It also cautioned that the expansion of rubber and rice subsidies (which had been doubled in September last year to appease protesting farmers against falling prices) could exacerbate Thailand’s efforts to fix the country’s fiscal imbalances, likewise predicting that the country could only achieve a balanced budget by 2018-2019.

Meanwhile, an increase in rubber acreage is forecast by the Office of Agricultural Economics to up by 4.3% to 4.03 million metric tonnes rubber production this year from 2013. Tapping area is expected to reach to 2.5 million hectares, it added.

Indonesia: More domestic demand for rubber
In Indonesia, rubber output increase to 7% or 3.2 million tonnes was eyed in 2013 from the previous year’s 3 million tonnes; but export value levels stay within the range of 2.7 million tonnes, a slight drop from last year’s 2.8 million tonnes, according to the Indonesian Rubber Association (Gapkindo).

Likely to contribute to the ballooning rubber glut, Indonesia is projected to post a 2.1% to 3.16 million tonnes increase in yield.

Domestic demand for the commodity increases, which explains for the decline in export. However, the association said that will also favour the local manufacturing sector in a way that the local consumption will reduce dependency on imports.
Nonetheless, the country, which accounts 90% of its overall output to small scale growers, is reliant on the US – its biggest rubber buyer (purchasing 20% of its exports). The fading economic steam of China (which buys 15% of Indonesia’s rubber) will also affect the country’s exports.

However challenged with the probability of weakened demand from its foreign buyers, Indonesia maintains its investments potentials, given its population, and being a global supplier of NR.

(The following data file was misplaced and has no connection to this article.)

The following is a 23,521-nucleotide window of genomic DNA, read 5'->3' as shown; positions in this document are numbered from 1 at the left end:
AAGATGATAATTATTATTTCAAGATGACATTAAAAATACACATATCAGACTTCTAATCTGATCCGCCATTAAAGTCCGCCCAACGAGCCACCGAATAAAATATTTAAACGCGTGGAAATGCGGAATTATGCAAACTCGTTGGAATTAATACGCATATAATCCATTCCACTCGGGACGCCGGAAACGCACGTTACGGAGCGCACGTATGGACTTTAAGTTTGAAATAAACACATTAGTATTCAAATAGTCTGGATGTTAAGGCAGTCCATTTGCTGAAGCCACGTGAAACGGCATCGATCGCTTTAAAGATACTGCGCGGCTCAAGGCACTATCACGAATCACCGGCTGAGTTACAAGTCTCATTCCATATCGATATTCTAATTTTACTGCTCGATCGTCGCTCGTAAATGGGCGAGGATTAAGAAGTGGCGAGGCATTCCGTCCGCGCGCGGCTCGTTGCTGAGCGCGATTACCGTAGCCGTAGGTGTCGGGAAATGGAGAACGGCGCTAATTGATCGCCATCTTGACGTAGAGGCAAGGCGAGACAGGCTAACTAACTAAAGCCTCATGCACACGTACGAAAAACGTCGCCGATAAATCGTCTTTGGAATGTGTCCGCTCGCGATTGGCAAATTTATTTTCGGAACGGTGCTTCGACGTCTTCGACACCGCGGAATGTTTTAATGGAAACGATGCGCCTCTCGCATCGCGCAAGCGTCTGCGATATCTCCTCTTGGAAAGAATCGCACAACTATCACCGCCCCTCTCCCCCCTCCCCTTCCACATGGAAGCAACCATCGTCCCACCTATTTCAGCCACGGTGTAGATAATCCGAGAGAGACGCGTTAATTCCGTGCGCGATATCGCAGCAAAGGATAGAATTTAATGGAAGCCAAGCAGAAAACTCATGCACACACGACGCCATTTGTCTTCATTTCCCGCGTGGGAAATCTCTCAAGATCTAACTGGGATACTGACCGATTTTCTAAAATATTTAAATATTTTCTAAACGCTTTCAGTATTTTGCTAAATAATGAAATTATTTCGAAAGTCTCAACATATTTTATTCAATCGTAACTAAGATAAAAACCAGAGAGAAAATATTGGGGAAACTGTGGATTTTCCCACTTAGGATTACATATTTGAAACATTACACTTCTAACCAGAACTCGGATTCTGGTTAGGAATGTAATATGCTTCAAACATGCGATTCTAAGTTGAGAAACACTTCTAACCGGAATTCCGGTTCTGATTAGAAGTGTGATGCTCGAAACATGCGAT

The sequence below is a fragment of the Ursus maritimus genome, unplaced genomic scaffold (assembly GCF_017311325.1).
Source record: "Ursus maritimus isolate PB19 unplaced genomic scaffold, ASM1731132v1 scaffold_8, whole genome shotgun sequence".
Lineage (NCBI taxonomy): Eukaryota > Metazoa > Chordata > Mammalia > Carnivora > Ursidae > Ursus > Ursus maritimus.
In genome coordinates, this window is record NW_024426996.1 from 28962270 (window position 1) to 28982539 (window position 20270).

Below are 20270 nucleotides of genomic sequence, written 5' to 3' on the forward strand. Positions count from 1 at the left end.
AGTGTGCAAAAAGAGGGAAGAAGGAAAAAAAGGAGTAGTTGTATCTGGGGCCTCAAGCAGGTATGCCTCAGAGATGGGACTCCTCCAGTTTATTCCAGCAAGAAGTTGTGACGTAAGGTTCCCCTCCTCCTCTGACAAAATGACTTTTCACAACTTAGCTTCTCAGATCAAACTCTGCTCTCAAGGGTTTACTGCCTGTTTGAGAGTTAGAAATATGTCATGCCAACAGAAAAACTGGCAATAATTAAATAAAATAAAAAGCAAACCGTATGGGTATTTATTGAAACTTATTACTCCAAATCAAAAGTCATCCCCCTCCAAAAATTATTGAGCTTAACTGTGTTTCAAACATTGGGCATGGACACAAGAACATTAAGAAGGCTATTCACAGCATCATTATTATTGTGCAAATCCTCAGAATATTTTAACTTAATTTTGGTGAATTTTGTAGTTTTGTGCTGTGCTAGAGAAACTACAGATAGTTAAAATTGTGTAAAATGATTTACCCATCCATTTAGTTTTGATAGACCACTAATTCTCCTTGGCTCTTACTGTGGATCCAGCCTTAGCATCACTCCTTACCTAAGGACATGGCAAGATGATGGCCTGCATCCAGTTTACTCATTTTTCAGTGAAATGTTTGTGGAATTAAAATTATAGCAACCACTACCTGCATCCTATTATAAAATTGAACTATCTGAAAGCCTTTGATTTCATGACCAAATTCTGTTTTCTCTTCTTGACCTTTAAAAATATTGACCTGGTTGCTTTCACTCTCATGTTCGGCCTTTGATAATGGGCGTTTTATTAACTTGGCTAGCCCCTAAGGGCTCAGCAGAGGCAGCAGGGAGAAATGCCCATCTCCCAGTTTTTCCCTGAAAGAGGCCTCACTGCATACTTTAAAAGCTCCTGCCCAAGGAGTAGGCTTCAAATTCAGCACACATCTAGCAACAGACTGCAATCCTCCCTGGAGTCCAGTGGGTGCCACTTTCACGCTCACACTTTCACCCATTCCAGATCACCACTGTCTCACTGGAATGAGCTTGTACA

Taiwan;s largest bike tyre manufacturer, Cheng Shin Rubber, has built a factory to be based in Jakarta, Indonesia-its first in Southeast Asia. The maker of Maxxis tyres is expecting completion of the EUR 235-million plant by 2015.
Chandra Asri and Michelin are also polishing up its synthetic rubber plant plans, which they intend to build by early 2015 in Cilegon, Banten province, and to come on line by 2017.

Vietnam: Rising rubber producer
Last year, the Minister of Planning and Investment of Vietnam pronounced that the country has sustained economic success, in particular addressing the inflation rate and stabilizing the general economy.

The New Year also opened good news for the sector, as report of a USD 1 billion trade surplus has been posted for the country’s rubber products, according to the Ho Chi Minh City Rubber and Plastic Manufacturers Association in a press conference held for an industry exhibition event.

Moreover, Vietnam is seen to climb the third global rubber exports rank, probably outpacing Malaysia, Based on report from the Rubber Economist, the country’s rubber output may hike by 1.5% to 995,000 tonnes this year following a surge of 14% to 980,000 tonnes in 2013.

In terms of productivity, Vietnam followed India and Thailand, with its estimated 1,707 tonnes of latex per hectare production, fetching 105 million VND in 2013.